Dear Readers and Poets,
First off, let me apologize for any slights that might be perceived by my comments and photo selections. None were intended. This was a very difficult process, picking photos to go along with poems. And let me say, the poems within this collection are all truly inspirational. If I had a year to work on it, I might have been able to find a closer match to each poem.
Truth is, I hesitate every time I write in my bio note that I am a photographer and a poet. Just because one writes, doesn’t make them a writer. I have always loved the music of language. I wrote my first poem in fifth grade in the voice of the Thanksgiving turkey. And I have always had an eye for the poetic image, almost literally. When I was 7 years old, I started imagining that my eyes were cameras and that each time I blinked I was taking a photograph. In High School, I set-up a darkroom in my basement.
But these days, I don’t even have a camera. All my photos are taken with my phone. And I watch with a jealous eye at friends who are academic poets and publishing book after book.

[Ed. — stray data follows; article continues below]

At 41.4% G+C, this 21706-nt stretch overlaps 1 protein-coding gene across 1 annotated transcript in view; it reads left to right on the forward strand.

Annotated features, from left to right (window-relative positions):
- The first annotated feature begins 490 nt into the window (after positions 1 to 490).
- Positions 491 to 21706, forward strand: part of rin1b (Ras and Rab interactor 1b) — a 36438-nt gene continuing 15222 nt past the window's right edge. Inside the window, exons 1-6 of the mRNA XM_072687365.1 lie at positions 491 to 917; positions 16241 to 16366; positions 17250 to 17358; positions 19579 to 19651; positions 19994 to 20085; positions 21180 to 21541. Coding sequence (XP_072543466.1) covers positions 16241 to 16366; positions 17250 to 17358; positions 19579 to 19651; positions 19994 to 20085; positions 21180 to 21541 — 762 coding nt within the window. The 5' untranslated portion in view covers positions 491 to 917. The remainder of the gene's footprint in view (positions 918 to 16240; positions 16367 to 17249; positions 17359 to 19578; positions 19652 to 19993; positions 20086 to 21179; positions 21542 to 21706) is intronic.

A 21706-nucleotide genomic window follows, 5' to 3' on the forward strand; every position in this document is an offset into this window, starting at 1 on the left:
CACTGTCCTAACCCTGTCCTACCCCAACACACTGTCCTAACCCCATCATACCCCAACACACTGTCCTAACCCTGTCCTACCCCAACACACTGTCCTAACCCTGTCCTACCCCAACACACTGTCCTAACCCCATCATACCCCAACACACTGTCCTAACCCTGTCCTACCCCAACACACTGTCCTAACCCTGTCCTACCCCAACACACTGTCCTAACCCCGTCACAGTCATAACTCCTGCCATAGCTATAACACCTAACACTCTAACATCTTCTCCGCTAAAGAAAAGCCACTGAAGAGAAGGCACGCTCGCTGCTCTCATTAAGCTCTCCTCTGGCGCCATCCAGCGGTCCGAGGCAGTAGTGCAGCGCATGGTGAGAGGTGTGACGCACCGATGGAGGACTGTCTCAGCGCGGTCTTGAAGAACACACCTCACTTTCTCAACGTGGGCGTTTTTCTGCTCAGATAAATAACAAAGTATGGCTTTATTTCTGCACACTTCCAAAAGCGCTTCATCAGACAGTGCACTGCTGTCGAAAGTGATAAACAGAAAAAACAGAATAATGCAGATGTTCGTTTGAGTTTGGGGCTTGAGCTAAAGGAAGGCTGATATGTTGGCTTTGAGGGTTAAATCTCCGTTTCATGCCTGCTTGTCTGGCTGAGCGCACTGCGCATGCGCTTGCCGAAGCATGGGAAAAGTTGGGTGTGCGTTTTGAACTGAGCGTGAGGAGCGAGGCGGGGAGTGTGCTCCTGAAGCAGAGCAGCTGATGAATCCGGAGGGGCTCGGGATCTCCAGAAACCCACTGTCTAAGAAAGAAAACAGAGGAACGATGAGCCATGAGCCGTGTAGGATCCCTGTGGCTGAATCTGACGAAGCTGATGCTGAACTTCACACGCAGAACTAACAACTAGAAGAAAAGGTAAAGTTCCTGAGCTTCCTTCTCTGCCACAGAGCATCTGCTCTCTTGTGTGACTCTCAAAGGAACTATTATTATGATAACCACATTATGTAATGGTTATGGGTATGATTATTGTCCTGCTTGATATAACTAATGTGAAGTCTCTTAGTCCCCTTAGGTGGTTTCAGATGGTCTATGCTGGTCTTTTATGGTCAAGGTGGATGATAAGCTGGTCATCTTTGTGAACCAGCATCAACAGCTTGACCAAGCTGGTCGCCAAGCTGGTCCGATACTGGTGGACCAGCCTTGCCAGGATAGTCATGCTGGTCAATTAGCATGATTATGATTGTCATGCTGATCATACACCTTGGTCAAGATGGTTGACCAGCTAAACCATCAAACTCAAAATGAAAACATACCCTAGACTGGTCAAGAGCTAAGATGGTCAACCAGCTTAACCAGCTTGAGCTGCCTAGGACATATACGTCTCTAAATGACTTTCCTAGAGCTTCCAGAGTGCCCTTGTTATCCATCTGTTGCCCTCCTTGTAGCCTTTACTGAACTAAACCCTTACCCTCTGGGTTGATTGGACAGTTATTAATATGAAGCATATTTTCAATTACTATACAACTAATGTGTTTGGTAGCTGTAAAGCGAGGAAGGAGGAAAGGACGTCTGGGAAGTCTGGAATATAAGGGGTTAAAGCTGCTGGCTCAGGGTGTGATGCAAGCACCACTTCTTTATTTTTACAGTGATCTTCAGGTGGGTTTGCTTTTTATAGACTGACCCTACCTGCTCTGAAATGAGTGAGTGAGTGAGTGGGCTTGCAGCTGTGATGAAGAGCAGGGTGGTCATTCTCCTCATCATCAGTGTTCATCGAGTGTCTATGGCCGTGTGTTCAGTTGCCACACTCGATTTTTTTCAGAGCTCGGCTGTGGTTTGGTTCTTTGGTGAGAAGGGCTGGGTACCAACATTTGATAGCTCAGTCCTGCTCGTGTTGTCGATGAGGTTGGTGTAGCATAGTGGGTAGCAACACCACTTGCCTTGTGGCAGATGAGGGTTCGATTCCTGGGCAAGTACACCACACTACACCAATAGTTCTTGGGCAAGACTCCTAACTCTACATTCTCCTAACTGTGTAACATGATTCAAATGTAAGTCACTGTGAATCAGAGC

Simple pleasures keep me going. And the passion that drives the artist still burns inside me. I am grateful for the opportunity Sandy gave me to give this project a try. And I admire each and every one of the poems she selected for this issue.
Bio: Jim Zola has worked in a warehouse, as a security guard, in a bookstore, as a teacher for Deaf children, as a toy designer for Fisher Price, and currently as a children’s librarian. Published in many journals through the years, his publications include a chapbook — The One Hundred Bones of Weather (Blue Pitcher Press) — and a full-length poetry collection — What Glorious Possibilities (Aldrich Press). He currently lives in Greensboro, NC.